Hefty triple-digit hikes for most grades / Producers often dictate prices / Processors suffer from shortages / Upward trend expected to continue in April
PE: March once again saw hefty triple-digit increases, with the biggest hikes reaching EUR 360/t. It was producers who dictated the prices, as many inventories were nearly empty. Converters from sectors such as food, hygiene and the building industry could have produced far more had they been able to obtain materials. In April, producers will not be content with only passing on the EUR 40/t increase in the ethylene contract. Announcements of price increases of up to EUR 200/t are already on the table and, with few exceptions, they are expected to go through without protest. On the other hand, the high prices may slow things down a little. Supply is still short in Europe. Producers’ inventories are exhausted and as the maintenance season approached, many producers have been unable to build adequate stocks. US plants – some of which are still in the re-start phase after the winter storms – are not yet producing enough to allow for export. What is unclear is whether they can now meet the local demand. European converters have few alternatives and need to become inventive. Recently, for example, the first material from Kazakhstan was sighted on the European market.
PP: “Customers will pay any price,” a polymer producer commented, pointing to the extremely tight supply situation in March 2021. Call it by any other name, but it’s definitely a seller’s market. Due to the extreme tightness and many buyers on allocation, they were focused primarily on refilling inventories. More often than not, the price was secondary. It’s hardly surprising then that the increases became steeper over the course of the month. Against this backdrop, PP prices agreed upon in March were completely decoupled from the EUR 85/t rise in the cost of C3. PP homopolymer crashed through the top-end of the PIE range, with an increase of EUR 350/t. PP copo went a step further, surging by EUR 400/t. Converters, forced to top up inventories on the free spot market, had to pay even more. Last month’s PP notations beat the previous high seen in June 2015 to set a new record. What’s more, for the first time in recent memory, PP copo was at a premium over PP homo. There is no end in sight for the price rally. The market will remain extremely tight, and the tightness undoubtedly will only worsen. In April, buyers can thus once more expect hikes clearly exceeding the C3 reference contract.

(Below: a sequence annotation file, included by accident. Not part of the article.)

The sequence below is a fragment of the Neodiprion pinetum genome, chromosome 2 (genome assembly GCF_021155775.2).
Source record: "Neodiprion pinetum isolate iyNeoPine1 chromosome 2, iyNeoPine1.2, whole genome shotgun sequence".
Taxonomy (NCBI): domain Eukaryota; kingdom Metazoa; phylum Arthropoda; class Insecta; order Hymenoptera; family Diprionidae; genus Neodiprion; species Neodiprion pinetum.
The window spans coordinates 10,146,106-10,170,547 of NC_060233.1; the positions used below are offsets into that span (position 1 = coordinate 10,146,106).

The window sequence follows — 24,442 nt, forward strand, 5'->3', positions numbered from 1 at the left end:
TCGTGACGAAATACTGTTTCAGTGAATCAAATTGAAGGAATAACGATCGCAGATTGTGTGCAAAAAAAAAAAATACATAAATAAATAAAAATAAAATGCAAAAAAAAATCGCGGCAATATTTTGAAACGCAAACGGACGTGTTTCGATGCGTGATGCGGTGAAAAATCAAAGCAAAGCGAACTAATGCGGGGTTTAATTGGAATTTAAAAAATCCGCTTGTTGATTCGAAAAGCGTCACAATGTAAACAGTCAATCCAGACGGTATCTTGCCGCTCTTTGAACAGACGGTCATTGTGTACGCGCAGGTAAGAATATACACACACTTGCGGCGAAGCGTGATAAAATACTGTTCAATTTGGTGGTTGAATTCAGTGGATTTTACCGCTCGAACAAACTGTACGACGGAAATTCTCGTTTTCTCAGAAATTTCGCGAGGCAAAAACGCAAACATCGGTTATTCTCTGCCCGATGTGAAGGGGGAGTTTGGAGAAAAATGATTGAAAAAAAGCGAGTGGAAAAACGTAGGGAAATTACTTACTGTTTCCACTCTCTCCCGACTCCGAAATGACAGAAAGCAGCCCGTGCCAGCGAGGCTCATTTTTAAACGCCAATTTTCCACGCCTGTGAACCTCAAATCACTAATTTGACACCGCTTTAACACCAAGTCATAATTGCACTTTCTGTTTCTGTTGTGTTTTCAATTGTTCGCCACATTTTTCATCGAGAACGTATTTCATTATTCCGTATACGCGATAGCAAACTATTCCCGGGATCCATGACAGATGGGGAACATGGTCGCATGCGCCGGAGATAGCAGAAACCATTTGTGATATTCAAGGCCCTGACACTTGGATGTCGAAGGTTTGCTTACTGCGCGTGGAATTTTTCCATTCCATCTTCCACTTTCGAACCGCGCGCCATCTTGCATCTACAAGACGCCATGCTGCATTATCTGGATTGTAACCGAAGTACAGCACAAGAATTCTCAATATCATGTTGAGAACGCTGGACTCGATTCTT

PVC: Apart from passing on the pro-rata price increase for ethylene, producers did not need any further arguments to achieve their demands in March 2021. The hikes extended to almost EUR 200/t, although some buyers did get away with just the extra costs being passed on. PVC notations have now risen for the tenth month running. Plant outages for plasticisers in Germany and France pushed up the price of plasticised compounds still further. The increase, attributable to the PVC base material, then faded into the background. Imports were scarcely able to compensate for the shortage of plasticisers. This resulted in the overall curtailment of production. In the case of pastes, by contrast, contract volumes were generally delivered reliably, without further ado. It was not possible, however, to obtain additional volumes for new projects. The EUR 40/t price hike for C2 in April will continue to greatly push up the price of base materials if the supply situation remains tight. Producers are currently demanding hikes of around EUR 120/t for PVC. The additive components are no longer expected to be the chief problem in April, since the situation seems to be slowly stabilising there. Especially for converters working with the construction industry, the next quarter is the most important quarter of the year. Over the past few weeks, these companies have not, however, been able to build up sufficient stocks in a customary manner. Instead, they will have to get by with the material available to them.